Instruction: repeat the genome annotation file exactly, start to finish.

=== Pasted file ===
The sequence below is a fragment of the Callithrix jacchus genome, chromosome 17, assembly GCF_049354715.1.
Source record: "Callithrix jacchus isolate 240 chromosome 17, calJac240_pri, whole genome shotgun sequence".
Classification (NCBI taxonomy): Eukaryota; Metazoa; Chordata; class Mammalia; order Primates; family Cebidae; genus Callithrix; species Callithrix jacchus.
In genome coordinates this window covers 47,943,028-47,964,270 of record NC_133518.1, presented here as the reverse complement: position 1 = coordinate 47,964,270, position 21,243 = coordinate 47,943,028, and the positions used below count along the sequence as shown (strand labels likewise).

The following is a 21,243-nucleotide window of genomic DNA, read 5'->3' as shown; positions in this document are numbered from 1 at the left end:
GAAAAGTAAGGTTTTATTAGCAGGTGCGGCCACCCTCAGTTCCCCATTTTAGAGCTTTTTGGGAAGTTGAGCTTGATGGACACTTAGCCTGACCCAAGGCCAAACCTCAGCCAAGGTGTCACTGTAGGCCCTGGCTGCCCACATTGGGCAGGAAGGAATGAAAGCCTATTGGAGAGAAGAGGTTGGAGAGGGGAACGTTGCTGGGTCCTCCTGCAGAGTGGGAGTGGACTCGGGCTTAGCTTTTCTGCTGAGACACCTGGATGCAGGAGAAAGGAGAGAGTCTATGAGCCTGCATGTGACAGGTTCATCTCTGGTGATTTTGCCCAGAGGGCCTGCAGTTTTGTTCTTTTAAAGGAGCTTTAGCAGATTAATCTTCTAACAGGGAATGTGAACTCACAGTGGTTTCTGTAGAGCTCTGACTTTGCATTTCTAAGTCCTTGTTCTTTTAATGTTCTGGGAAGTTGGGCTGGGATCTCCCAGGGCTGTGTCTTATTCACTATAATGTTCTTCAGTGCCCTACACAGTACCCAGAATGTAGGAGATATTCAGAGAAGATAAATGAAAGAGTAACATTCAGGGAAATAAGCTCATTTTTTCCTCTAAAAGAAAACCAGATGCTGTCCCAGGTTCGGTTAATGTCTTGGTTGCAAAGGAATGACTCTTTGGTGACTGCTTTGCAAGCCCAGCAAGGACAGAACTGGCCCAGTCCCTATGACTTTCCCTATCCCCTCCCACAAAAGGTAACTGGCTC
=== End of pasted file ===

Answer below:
The sequence below is a fragment of the Callithrix jacchus genome, chromosome 17, assembly GCF_049354715.1.
Source record: "Callithrix jacchus isolate 240 chromosome 17, calJac240_pri, whole genome shotgun sequence".
Classification (NCBI taxonomy): Eukaryota; Metazoa; Chordata; class Mammalia; order Primates; family Cebidae; genus Callithrix; species Callithrix jacchus.
In genome coordinates this window covers 47,943,028-47,964,270 of record NC_133518.1, presented here as the reverse complement: position 1 = coordinate 47,964,270, position 21,243 = coordinate 47,943,028, and the positions used below count along the sequence as shown (strand labels likewise).

The following is a 21,243-nucleotide window of genomic DNA, read 5'->3' as shown; positions in this document are numbered from 1 at the left end:
GAAAAGTAAGGTTTTATTAGCAGGTGCGGCCACCCTCAGTTCCCCATTTTAGAGCTTTTTGGGAAGTTGAGCTTGATGGACACTTAGCCTGACCCAAGGCCAAACCTCAGCCAAGGTGTCACTGTAGGCCCTGGCTGCCCACATTGGGCAGGAAGGAATGAAAGCCTATTGGAGAGAAGAGGTTGGAGAGGGGAACGTTGCTGGGTCCTCCTGCAGAGTGGGAGTGGACTCGGGCTTAGCTTTTCTGCTGAGACACCTGGATGCAGGAGAAAGGAGAGAGTCTATGAGCCTGCATGTGACAGGTTCATCTCTGGTGATTTTGCCCAGAGGGCCTGCAGTTTTGTTCTTTTAAAGGAGCTTTAGCAGATTAATCTTCTAACAGGGAATGTGAACTCACAGTGGTTTCTGTAGAGCTCTGACTTTGCATTTCTAAGTCCTTGTTCTTTTAATGTTCTGGGAAGTTGGGCTGGGATCTCCCAGGGCTGTGTCTTATTCACTATAATGTTCTTCAGTGCCCTACACAGTACCCAGAATGTAGGAGATATTCAGAGAAGATAAATGAAAGAGTAACATTCAGGGAAATAAGCTCATTTTTTCCTCTAAAAGAAAACCAGATGCTGTCCCAGGTTCGGTTAATGTCTTGGTTGCAAAGGAATGACTCTTTGGTGACTGCTTTGCAAGCCCAGCAAGGACAGAACTGGCCCAGTCCCTATGACTTTCCCTATCCCCTCCCACAAAAGGTAACTGGCTC